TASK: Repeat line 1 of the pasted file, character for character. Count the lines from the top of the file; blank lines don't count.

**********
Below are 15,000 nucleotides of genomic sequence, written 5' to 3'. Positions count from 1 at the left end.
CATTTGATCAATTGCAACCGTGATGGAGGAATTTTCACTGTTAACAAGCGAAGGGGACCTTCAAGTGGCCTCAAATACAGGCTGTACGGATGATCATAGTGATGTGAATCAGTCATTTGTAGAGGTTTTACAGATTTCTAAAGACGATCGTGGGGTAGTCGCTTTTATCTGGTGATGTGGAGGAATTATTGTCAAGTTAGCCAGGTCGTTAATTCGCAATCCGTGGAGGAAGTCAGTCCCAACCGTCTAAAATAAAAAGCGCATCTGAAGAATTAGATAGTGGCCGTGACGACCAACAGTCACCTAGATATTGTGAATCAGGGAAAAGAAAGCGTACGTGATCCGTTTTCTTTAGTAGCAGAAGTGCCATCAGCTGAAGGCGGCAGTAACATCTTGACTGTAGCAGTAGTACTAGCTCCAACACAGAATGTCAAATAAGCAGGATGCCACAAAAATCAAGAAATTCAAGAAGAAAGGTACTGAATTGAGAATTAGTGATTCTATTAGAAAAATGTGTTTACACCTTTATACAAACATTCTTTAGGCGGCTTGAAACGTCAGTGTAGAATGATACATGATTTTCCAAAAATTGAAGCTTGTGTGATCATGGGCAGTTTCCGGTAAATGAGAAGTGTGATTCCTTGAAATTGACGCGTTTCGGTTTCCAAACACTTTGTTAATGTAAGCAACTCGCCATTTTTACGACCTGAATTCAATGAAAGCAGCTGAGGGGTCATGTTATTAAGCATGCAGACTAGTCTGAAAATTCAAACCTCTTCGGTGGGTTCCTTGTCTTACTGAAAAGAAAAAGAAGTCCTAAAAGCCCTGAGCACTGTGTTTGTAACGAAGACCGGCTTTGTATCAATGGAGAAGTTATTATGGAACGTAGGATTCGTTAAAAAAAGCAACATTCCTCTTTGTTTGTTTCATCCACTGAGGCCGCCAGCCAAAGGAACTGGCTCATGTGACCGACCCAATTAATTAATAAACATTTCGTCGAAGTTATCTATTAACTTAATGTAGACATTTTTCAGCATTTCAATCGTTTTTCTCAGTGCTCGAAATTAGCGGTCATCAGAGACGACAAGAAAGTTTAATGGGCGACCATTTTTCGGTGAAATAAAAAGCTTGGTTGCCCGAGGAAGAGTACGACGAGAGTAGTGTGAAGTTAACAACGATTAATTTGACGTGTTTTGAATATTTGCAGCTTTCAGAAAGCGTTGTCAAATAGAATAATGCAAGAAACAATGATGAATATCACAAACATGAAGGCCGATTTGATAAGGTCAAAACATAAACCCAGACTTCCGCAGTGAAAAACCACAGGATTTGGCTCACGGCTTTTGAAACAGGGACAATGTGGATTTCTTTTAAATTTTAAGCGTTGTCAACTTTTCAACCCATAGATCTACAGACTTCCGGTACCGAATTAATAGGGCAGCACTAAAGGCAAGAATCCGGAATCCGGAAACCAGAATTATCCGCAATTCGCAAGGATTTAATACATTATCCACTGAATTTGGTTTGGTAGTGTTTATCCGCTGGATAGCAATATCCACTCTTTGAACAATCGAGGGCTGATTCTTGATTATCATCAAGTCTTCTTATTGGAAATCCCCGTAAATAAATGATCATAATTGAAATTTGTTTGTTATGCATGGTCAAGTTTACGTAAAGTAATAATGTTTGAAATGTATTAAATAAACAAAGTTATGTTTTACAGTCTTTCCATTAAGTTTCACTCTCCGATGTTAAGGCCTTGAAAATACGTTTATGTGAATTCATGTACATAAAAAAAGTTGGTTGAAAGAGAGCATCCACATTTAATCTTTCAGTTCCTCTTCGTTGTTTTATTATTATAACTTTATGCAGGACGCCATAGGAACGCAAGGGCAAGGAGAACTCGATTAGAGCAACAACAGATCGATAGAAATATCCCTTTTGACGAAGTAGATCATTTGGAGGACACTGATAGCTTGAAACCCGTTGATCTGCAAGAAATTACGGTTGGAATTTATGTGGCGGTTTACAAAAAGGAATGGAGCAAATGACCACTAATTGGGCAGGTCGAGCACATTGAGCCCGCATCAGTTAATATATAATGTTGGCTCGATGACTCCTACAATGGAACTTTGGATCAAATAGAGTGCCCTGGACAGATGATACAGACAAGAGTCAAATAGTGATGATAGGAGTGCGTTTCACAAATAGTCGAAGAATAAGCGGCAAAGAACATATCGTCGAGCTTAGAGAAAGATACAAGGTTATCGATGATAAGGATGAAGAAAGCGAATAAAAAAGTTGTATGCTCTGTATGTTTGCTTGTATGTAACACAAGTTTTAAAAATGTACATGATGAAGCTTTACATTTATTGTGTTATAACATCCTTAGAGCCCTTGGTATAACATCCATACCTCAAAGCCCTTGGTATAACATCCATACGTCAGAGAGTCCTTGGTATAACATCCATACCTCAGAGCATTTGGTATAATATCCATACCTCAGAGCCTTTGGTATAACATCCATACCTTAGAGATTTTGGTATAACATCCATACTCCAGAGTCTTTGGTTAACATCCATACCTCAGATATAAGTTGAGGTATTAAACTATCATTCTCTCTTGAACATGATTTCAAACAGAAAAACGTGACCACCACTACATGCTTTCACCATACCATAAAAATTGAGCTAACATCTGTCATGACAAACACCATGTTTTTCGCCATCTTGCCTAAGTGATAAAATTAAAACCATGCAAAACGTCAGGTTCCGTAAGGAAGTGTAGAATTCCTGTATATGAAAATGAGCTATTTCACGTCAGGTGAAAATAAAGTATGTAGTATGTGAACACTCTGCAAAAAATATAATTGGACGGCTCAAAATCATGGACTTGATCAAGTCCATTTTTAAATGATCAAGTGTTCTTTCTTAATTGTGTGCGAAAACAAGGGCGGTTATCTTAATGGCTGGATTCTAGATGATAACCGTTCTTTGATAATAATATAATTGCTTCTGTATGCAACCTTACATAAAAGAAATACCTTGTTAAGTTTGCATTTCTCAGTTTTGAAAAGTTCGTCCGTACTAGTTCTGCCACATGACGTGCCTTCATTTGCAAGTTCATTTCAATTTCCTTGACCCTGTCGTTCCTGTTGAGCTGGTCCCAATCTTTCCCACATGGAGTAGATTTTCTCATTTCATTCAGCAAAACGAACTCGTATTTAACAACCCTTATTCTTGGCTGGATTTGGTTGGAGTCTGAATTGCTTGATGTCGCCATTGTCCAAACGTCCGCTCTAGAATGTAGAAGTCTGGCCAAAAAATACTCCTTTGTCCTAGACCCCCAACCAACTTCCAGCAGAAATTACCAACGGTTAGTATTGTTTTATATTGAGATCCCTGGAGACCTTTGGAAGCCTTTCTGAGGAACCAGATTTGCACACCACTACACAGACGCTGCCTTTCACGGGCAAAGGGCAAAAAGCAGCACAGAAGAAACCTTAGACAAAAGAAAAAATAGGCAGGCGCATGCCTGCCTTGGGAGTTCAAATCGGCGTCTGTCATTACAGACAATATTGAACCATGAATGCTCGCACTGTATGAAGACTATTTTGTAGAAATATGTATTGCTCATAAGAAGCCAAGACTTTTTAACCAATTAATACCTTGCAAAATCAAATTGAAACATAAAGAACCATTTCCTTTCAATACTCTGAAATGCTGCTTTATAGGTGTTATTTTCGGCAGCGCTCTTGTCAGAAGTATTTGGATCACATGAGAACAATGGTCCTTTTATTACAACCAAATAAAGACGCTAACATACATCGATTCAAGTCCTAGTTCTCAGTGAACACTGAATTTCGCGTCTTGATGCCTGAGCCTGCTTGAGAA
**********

Below are 15,000 nucleotides of genomic sequence, written 5' to 3'. Positions count from 1 at the left end.